Planet Earth: a great magnet

  An artists conception of the Earth's magnetosphere. Image credit: Space Science Institute. Artwork by Steve Mercer.
Our planet is a giant magnet. You prove this each time you use a compass, but beyond that you probably don't notice it much. You may not think of magnetism at all while viewing an aurora, the beautiful light show of polar skies. Or when your AM radio won't tune in, or when your power won't turn on. But all these things are affected by Earth's magnetic field.

Earth's invisible magnetic field extends far out into space to form a region we call the magnetosphere. The force of the solar wind pushes on the magnetosphere, squeezing in the Sunward side and stretching the night side into a long tail (called the magetotail) that extends hundreds of thousands of miles into space. As the solar wind flows past the magnetosphere, it acts like a cosmic generator, producing millions of amps of electric current. Some of this electric current flows into Earth's upper atmosphere which can light up like a neon tube to create the mysterious aurora (Northern and Southern Lights).

A diagram of the Earth's magnetic field, which near the Earth resembles that of a bar magnet. Courtesy NASA.
There are many unique regions in and near Earth's magnetosphere: the bow shock, magnetotail, radiation belts, and the ionosphere. Earth's magnetic field acts like a shield to the supersonic solar wind. A shock wave (called the bow shock), like that produced by supersonic aircraft, slows and heats the solar wind. The magnetotail extends far away from Earth on the nightside. It is in the magnetotail, that charged particles are energized and directed toward the polar regions where they cause the aurora.

The First Major Discovery of the Space Age

The Van Allen Radiation Belts were discovered by Explorers 1 and 3 in 1958.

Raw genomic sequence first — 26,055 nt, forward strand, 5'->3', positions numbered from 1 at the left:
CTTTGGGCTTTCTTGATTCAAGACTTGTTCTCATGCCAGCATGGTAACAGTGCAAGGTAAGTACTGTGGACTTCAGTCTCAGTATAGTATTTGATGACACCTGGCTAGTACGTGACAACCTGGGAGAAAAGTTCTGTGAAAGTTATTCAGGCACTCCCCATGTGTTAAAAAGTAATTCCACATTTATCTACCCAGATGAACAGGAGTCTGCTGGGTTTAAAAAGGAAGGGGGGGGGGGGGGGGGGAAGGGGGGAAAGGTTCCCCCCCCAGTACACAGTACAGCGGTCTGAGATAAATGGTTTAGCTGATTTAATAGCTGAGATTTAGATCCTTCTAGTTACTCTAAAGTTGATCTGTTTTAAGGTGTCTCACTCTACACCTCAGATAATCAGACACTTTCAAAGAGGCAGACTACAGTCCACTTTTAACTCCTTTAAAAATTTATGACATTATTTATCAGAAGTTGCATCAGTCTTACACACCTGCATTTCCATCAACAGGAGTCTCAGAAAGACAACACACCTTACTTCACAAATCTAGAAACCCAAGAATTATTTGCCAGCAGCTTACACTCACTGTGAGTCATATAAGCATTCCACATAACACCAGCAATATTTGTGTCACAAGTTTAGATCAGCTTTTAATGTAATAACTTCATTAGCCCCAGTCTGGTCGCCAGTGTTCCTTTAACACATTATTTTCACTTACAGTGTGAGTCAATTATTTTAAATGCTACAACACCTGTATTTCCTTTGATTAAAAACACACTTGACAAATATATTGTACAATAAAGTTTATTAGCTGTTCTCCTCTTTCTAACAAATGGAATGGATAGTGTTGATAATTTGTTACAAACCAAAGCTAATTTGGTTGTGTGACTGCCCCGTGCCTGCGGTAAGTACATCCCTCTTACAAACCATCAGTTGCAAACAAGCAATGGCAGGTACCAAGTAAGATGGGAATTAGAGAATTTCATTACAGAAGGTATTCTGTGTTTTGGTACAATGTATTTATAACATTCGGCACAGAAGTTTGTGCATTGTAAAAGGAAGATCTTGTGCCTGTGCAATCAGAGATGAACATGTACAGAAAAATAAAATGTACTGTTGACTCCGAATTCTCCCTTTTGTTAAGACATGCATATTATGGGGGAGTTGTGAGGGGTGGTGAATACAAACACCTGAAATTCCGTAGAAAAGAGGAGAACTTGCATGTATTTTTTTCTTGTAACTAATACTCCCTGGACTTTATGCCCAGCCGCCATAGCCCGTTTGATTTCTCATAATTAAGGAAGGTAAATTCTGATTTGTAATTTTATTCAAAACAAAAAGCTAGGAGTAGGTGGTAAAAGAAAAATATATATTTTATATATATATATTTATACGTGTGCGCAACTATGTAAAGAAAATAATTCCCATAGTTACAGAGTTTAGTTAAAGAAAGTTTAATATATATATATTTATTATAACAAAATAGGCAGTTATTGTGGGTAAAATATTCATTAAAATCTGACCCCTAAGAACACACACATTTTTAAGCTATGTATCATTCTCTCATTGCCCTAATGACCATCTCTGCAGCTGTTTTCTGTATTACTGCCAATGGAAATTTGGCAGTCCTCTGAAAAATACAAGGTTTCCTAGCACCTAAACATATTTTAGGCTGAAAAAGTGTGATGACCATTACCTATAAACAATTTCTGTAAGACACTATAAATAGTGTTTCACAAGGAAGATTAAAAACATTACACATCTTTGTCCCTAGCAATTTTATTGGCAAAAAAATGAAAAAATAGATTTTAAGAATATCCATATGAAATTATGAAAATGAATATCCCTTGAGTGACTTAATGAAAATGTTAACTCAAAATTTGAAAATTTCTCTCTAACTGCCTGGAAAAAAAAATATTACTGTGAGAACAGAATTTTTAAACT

Over 98% of the charged particles from the Sun and from galactic cosmic rays that strike Earth's magnetosphere are deflected by it! The Van Allen Radiation Belts -- two doughnut shaped belts that surround the Earth -- trap the rest of the harmful particles, which bounce back and forth along magnetic field lines between Earth's north and south magnetic poles like beads on a wire.

In the upper part of Earth's atmosphere, right at the edge of Electric Space, lies a charged layer of plasma and neutral gases called the ionosphere. It extends from 50 to 300 miles above the surface of Earth. Here, ultraviolet rays from the Sun and high-energy particles from outer space bombard the gases of our atmosphere. They collide with the atoms, knocking off electrons and leaving the positively charged nuclei--called ions--floating free. Because of these free-floating charged particles, the ionosphere can conduct electricity. During disturbed conditions, huge currents can flow which cause Earth's most spectacular light show: the aurora.


Earth's magnetosphere is very sensitive to space weather. During the Sun's most active periods, solar wind disturbances, created by coronal mass ejections and flares, buffet Earth's magnetosphere and they can produce large magnetic storms lasting one or more days. Magnetic storms have been known to seriously damage electric power networks, affect communications, and damage satellites orbiting near Earth.

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